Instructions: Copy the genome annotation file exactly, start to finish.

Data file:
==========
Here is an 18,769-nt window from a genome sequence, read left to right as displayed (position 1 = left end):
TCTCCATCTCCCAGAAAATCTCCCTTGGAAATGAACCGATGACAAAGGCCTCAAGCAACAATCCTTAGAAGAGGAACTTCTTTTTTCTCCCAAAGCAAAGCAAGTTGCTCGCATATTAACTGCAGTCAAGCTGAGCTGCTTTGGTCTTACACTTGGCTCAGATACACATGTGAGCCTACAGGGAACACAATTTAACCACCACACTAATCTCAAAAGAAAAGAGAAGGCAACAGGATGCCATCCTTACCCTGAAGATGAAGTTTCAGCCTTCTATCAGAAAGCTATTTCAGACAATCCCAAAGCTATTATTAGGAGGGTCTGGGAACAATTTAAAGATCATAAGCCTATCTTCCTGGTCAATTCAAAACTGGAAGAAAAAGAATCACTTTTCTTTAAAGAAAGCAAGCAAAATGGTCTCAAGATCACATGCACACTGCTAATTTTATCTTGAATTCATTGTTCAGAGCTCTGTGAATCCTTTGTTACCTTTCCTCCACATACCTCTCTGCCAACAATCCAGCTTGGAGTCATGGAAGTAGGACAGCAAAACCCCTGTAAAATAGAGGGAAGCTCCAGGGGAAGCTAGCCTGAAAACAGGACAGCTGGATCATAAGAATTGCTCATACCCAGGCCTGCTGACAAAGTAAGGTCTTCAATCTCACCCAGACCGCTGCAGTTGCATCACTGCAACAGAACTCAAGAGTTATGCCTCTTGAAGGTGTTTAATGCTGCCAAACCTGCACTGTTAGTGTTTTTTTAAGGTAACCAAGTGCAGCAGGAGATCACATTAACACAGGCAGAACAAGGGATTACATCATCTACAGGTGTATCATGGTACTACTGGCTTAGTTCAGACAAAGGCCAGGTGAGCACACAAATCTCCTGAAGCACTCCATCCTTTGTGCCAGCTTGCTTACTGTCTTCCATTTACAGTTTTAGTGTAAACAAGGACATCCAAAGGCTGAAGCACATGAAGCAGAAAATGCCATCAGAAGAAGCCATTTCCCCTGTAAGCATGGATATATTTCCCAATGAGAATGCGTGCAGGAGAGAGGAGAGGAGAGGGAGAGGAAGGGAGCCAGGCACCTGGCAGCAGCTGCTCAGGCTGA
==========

Here is an 18,769-nt window from a genome sequence, read left to right as displayed (position 1 = left end):
TCTCCATCTCCCAGAAAATCTCCCTTGGAAATGAACCGATGACAAAGGCCTCAAGCAACAATCCTTAGAAGAGGAACTTCTTTTTTCTCCCAAAGCAAAGCAAGTTGCTCGCATATTAACTGCAGTCAAGCTGAGCTGCTTTGGTCTTACACTTGGCTCAGATACACATGTGAGCCTACAGGGAACACAATTTAACCACCACACTAATCTCAAAAGAAAAGAGAAGGCAACAGGATGCCATCCTTACCCTGAAGATGAAGTTTCAGCCTTCTATCAGAAAGCTATTTCAGACAATCCCAAAGCTATTATTAGGAGGGTCTGGGAACAATTTAAAGATCATAAGCCTATCTTCCTGGTCAATTCAAAACTGGAAGAAAAAGAATCACTTTTCTTTAAAGAAAGCAAGCAAAATGGTCTCAAGATCACATGCACACTGCTAATTTTATCTTGAATTCATTGTTCAGAGCTCTGTGAATCCTTTGTTACCTTTCCTCCACATACCTCTCTGCCAACAATCCAGCTTGGAGTCATGGAAGTAGGACAGCAAAACCCCTGTAAAATAGAGGGAAGCTCCAGGGGAAGCTAGCCTGAAAACAGGACAGCTGGATCATAAGAATTGCTCATACCCAGGCCTGCTGACAAAGTAAGGTCTTCAATCTCACCCAGACCGCTGCAGTTGCATCACTGCAACAGAACTCAAGAGTTATGCCTCTTGAAGGTGTTTAATGCTGCCAAACCTGCACTGTTAGTGTTTTTTTAAGGTAACCAAGTGCAGCAGGAGATCACATTAACACAGGCAGAACAAGGGATTACATCATCTACAGGTGTATCATGGTACTACTGGCTTAGTTCAGACAAAGGCCAGGTGAGCACACAAATCTCCTGAAGCACTCCATCCTTTGTGCCAGCTTGCTTACTGTCTTCCATTTACAGTTTTAGTGTAAACAAGGACATCCAAAGGCTGAAGCACATGAAGCAGAAAATGCCATCAGAAGAAGCCATTTCCCCTGTAAGCATGGATATATTTCCCAATGAGAATGCGTGCAGGAGAGAGGAGAGGAGAGGGAGAGGAAGGGAGCCAGGCACCTGGCAGCAGCTGCTCAGGCTGA